• Determine an author's point of view or purpose in a text and analyze how an author uses rhetoric to advance that point of view or purpose. (Language Arts)
  • Determine central ideas or themes of a text and analyze their development; summarize the key supporting details and ideas. (Language Arts)
  • Develop and strengthen writing as needed by planning, revising, editing, rewriting, or trying a new approach. (Language Arts)
  • Develop the topic with well-chosen, relevant, and sufficient facts, extended definitions, concrete details, quotations, or other information and examples appropriate to the audience's knowledge of the topic. (Language Arts)
  • Draw evidence from literary or informational texts to support analysis, reflection, and research. (Language Arts)
  • Establish and maintain a formal style and objective tone while attending to the norms and conventions of the discipline in which they are writing. (Language Arts)
  • Gather relevant information from multiple authoritative print and digital sources, using advanced searches effectively; assess the usefulness of each source in answering the research question; integrate information into the text selectively to maintain the flow of ideas, avoiding plagiarism and following a standard format for citation. (Language Arts)
  • Initiate and participate effectively in a range of collaborative discussions (one-on-one, in groups, and teacher-led) with diverse partners on grades 9-10 topics, texts, and issues, building on others' ideas and expressing their own clearly and persuasively. (Language Arts)
  • Integrate and evaluate content presented in diverse media and formats, including visually and quantitatively, as well as in words. (Language Arts)
  • Interpret words and phrases as they are used in a text, including determining technical, connotative, and figurative meanings, and analyze how specific word choices shape meaning or tone. (Language Arts)
  • Prepare for and participate effectively in a range of conversations and collaborations with diverse partners, building on others' ideas and expressing their own clearly and persuasively. (Language Arts)
  • Produce clear and coherent writing in which the development, organization, and style are appropriate to task, purpose, and audience. (Language Arts)
  • Provide a concluding statement or section that follows from and supports the information or explanation presented (e.g., articulating implications or the significance of the topic). (Language Arts)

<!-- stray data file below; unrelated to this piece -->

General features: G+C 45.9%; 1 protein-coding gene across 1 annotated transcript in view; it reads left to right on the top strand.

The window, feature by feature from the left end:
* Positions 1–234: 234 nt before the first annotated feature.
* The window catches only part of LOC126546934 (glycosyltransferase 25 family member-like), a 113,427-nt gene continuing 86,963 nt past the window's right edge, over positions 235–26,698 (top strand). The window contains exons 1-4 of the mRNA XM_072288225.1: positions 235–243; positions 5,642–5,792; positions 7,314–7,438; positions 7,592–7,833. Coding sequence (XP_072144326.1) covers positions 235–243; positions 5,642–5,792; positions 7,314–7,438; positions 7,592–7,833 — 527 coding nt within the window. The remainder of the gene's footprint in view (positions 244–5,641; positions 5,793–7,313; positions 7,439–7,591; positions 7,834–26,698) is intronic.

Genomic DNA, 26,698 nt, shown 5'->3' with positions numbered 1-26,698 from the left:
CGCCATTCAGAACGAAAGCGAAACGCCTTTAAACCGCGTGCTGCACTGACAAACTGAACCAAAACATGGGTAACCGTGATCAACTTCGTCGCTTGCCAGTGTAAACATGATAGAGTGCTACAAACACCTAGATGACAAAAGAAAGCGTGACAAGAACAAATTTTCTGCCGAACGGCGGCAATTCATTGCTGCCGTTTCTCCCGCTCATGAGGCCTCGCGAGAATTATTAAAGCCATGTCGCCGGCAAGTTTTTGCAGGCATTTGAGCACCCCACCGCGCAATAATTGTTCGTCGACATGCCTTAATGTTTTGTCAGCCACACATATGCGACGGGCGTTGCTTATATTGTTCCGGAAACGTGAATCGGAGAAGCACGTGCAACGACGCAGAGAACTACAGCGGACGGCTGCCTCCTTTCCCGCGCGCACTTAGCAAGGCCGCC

• Read and comprehend complex literary and informational texts independently and proficiently. (Language Arts)
  • Use a colon to introduce a list or quotation. (Language Arts)
  • Use appropriate and varied transitions to link the major sections of the text, create cohesion, and clarify the relationships among complex ideas and concepts. (Language Arts)
  • Use precise language and domain-specific vocabulary to manage the complexity of the topic. (Language Arts)
  • Use technology, including the Internet, to produce, publish, and update individual or shared writing products, taking advantage of technology's capacity to link to other information and to display information flexibly and dynamically. (Language Arts)
  • Write and edit work so that it conforms to the guidelines in a style manual (e.g., MLA Handbook, Turabian's Manual for Writers) appropriate for the discipline and writing type. (Language Arts)
  • Write informative/explanatory texts to examine and convey complex ideas and information clearly and accurately through the effective selection, organization, and analysis of content. (Language Arts)
  • Write informative/explanatory texts to examine and convey complex ideas, concepts, and information clearly and accurately through the effective selection, organization, and analysis of content. (Language Arts)
  • Write narratives to develop real or imagined experiences or events using effective technique, well-chosen details and well-structured event sequences. (Language Arts)
  • Write routinely over extended time frames (time for research, reflection, and revision) and shorter time frames (a single sitting or a day or two) for a range of tasks, purposes, and audiences. (Language Arts)